Cologne Cathedral is a Catholic cathedral in Cologne, North Rhine-Westphalia, Germany. It is the seat of the Archbishop of Cologne and of the administration of the Archdiocese of Cologne. It is a renowned monument of German Catholicism and Gothic architecture and was declared a World Heritage Site in 1996. It is Germany’s most visited landmark, attracting an average of 20,000 people a day. At 157 m (515 ft), the cathedral is currently the tallest twin-spired church in the world, the second tallest church in Europe after Ulm Minster, and the third tallest church in the world. It is the largest Gothic church in Northern Europe and has the second-tallest spires. The towers for its two huge spires give the cathedral the largest façade of any church in the world. The choir has the largest height to width ratio, 3.6:1, of any medieval church.
The Cologne Cathedral is a Roman Catholic church in Cologne under the patronage of the Apostle Peter. It is the cathedral of the Archdiocese of Cologne and Metropolitan ‘s Church of the Church Province of Cologne. The Cologne Cathedral is one of the largest cathedrals in the Gothic style. Its construction began in 1248 and was not completed until 1880. Some art historians have called the cathedral the “perfect cathedral” because of its uniform and balanced design.
Originally planned as a representative cathedral of the Archbishops of Cologne and a monumental reliquary for the bones of the Three Kings, the cathedral was a national symbol for Germany when it was completed in the 19th century. After the end of the Second World War, the apparently intact cathedral in the middle of the bombed-out city was understood as a “miracle” and an emotional symbol for the will to live.
The design of Cologne Cathedral was based quite closely on that of Amiens Cathedral in terms of ground plan, style and the width to height proportion of the central nave. The plan is in the shape of a Latin Cross, as is usual with Gothic cathedrals. It has two aisles on either side, which help to support one of the very highest Gothic vaults in the world, being nearly as tall as that of the Beauvais Cathedral, much of which collapsed. Externally the outward thrust of the vault is taken by flying buttresses in the French manner. The eastern end has a single ambulatory, the second aisle resolving into a chevet of seven radiating chapels.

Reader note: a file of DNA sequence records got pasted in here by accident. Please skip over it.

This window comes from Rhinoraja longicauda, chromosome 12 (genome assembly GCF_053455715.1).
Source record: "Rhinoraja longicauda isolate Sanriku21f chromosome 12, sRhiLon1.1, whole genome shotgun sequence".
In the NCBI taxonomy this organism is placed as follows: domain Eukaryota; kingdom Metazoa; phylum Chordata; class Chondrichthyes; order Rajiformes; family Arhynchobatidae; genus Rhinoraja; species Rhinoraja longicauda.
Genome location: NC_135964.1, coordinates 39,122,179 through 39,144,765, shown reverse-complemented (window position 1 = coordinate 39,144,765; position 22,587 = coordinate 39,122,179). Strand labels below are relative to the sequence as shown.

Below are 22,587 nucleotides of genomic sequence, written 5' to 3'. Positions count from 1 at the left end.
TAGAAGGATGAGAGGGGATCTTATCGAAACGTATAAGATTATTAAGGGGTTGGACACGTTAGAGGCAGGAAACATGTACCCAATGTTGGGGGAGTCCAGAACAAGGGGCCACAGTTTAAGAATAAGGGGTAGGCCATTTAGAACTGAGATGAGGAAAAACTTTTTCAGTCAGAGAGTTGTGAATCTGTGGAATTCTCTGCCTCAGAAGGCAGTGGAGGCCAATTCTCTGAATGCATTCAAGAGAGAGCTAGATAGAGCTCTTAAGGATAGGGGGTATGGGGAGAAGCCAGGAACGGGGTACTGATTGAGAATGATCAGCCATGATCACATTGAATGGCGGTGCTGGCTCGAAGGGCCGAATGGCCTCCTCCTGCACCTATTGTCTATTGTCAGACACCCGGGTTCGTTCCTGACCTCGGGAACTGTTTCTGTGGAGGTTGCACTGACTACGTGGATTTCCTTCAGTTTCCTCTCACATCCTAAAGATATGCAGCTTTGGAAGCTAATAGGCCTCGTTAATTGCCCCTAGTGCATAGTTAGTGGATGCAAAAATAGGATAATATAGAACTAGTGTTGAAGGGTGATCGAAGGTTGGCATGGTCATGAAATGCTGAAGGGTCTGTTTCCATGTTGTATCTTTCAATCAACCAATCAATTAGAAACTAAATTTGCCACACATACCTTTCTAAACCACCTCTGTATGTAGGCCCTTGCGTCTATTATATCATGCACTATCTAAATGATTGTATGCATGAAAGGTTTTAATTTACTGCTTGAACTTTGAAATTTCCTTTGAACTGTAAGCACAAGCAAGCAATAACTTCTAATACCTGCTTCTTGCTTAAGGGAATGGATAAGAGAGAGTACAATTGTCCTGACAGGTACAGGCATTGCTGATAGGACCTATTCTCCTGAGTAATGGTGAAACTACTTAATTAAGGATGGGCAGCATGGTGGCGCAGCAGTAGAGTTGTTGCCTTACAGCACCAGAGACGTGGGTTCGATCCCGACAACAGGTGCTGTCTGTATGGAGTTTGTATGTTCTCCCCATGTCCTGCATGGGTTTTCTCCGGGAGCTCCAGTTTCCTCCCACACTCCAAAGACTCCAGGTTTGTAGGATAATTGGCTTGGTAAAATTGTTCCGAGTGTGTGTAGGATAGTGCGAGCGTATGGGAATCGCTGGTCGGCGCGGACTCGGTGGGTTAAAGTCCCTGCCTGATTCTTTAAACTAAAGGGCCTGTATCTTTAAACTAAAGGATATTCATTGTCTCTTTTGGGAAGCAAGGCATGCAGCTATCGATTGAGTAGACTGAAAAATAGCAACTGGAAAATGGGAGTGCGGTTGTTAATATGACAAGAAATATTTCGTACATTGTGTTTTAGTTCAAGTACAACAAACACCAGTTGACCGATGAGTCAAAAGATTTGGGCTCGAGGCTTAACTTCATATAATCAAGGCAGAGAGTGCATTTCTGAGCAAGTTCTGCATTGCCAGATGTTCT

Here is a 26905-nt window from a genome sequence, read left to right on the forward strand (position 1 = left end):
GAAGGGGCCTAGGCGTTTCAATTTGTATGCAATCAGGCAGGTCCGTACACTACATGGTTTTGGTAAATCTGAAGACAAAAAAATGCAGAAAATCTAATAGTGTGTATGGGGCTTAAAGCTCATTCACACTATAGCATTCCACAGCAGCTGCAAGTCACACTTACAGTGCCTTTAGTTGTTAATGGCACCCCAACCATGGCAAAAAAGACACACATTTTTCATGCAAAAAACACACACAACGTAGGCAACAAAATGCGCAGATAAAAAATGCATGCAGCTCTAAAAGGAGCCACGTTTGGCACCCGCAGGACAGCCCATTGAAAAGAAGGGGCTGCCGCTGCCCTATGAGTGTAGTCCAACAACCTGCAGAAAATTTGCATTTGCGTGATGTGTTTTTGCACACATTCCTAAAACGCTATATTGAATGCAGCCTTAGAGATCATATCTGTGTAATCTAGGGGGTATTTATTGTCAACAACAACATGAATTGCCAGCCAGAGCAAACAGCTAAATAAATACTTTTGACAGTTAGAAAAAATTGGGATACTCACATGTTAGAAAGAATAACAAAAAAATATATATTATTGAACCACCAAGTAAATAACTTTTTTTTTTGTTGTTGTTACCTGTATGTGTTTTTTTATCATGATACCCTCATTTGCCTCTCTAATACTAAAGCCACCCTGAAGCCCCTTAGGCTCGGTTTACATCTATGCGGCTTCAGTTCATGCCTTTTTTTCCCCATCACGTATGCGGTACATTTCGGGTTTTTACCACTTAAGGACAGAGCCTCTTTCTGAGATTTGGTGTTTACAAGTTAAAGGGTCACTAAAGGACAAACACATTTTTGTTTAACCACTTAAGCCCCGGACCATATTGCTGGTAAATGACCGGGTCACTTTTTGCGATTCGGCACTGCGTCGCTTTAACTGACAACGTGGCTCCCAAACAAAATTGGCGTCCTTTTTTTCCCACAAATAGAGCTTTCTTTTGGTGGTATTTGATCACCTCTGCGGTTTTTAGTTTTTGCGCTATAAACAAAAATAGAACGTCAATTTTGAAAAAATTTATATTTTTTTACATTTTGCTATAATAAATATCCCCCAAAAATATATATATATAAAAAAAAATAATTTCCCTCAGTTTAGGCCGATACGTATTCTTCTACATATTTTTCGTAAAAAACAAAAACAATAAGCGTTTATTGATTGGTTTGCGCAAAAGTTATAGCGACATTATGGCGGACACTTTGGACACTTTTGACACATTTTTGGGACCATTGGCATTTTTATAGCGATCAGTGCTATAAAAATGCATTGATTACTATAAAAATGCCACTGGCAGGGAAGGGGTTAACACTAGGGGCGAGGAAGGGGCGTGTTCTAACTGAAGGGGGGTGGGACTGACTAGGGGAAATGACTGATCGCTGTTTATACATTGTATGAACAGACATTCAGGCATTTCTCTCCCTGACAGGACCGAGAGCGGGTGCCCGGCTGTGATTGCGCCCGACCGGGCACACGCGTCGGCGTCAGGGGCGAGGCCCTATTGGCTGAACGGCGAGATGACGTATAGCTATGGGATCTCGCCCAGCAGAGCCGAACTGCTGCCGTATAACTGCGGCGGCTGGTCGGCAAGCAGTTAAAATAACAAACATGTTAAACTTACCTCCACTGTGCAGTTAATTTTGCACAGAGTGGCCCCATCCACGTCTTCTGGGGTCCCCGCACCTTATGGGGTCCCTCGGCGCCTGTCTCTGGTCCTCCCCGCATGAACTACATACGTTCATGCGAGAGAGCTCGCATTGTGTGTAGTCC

Internally, the medieval choir is more varied and less mechanical in its details than the 19th-century building. It presents a French style arrangement of very tall arcade, a delicate narrow triforium gallery lit by windows and with detailed tracery merging with that of the windows above. The clerestory windows are tall and retain some old figurative glass in the lower sections. The whole is united by the tall shafts that sweep unbroken from the floor to their capitals at the spring of the vault. The vault is of plain quadripartite arrangement.
The choir retains a great many of its original fittings, including the carved stalls, which is made the more surprising by the fact that French Revolutionary troops had desecrated the building. A large stone statue of St Christopher looks down towards the place where the earlier entrance to the cathedral was, before its completion in the late 19th century.
The nave has many 19th century stained glass windows. A set of five on the south side, called the Bayernfenster, were a gift from Ludwig I of Bavaria, and strongly represent the painterly German style of that date.
Externally, particularly from a distance, the building is dominated by its huge spires, which are entirely Germanic in character, being openwork like those of Ulm, Vienna, Strasbourg and Regensburg Cathedrals.
Choice of Gothic form
Cologne Cathedral is a Gothic building. The choice of the Gothic architectural style in 1248 was a radical break with the late Romanesque building tradition that had been common in the Rhineland until then. It was also unprecedented that the planners in Cologne oriented themselves both in terms of the construction system and in individual forms to a specific building – namely the Amiens Cathedral. Finally, the Gothic cathedral also radically departed from the liturgical orientation of the old cathedral. This was built with two choirs and had the high altar with the Petrus patronium in the west choir and a liturgically subordinate Marian altar in the east choir.
The Gothic new building, on the other hand, is in the tradition of the form common in France with only one choir in the east, in which the new main altar with Marian patronage has now been built in Cologne, which in 1322 also received functions that were previously reserved for the Petrus altar. The Shrine of the Three Kings was to be set up in the crossing so that the cathedral chapter could sit in the inner choir between the shrine and Mary’s altar. With this concept, the canons could symbolically be part of the epiphanicHappened between the three wise men present as relics and the Mother of God represented in the high altar.
The new design was probably chosen because the Gothic architecture allowed a leap in scale that raised the cathedral significantly above all existing Romanesque churches in Cologne. The crossing tower of Groß St. Martin dominated the cityscape at the end of the “great century of Cologne church architecture” together with other Romanesque churches and was also a symbol of the patrician self-government of the trading city. In contrast, the height development of the Gothic architecture enabled a new urban dominance of the cathedral, whereby both the cathedral chapter and above all the power-conscious Archbishop Konrad von Hochstadenwanted to reinforce their primacy. Due to its size and shape, the cathedral found itself in a position that degraded all other saints and institutes in the city.
Building trade and planning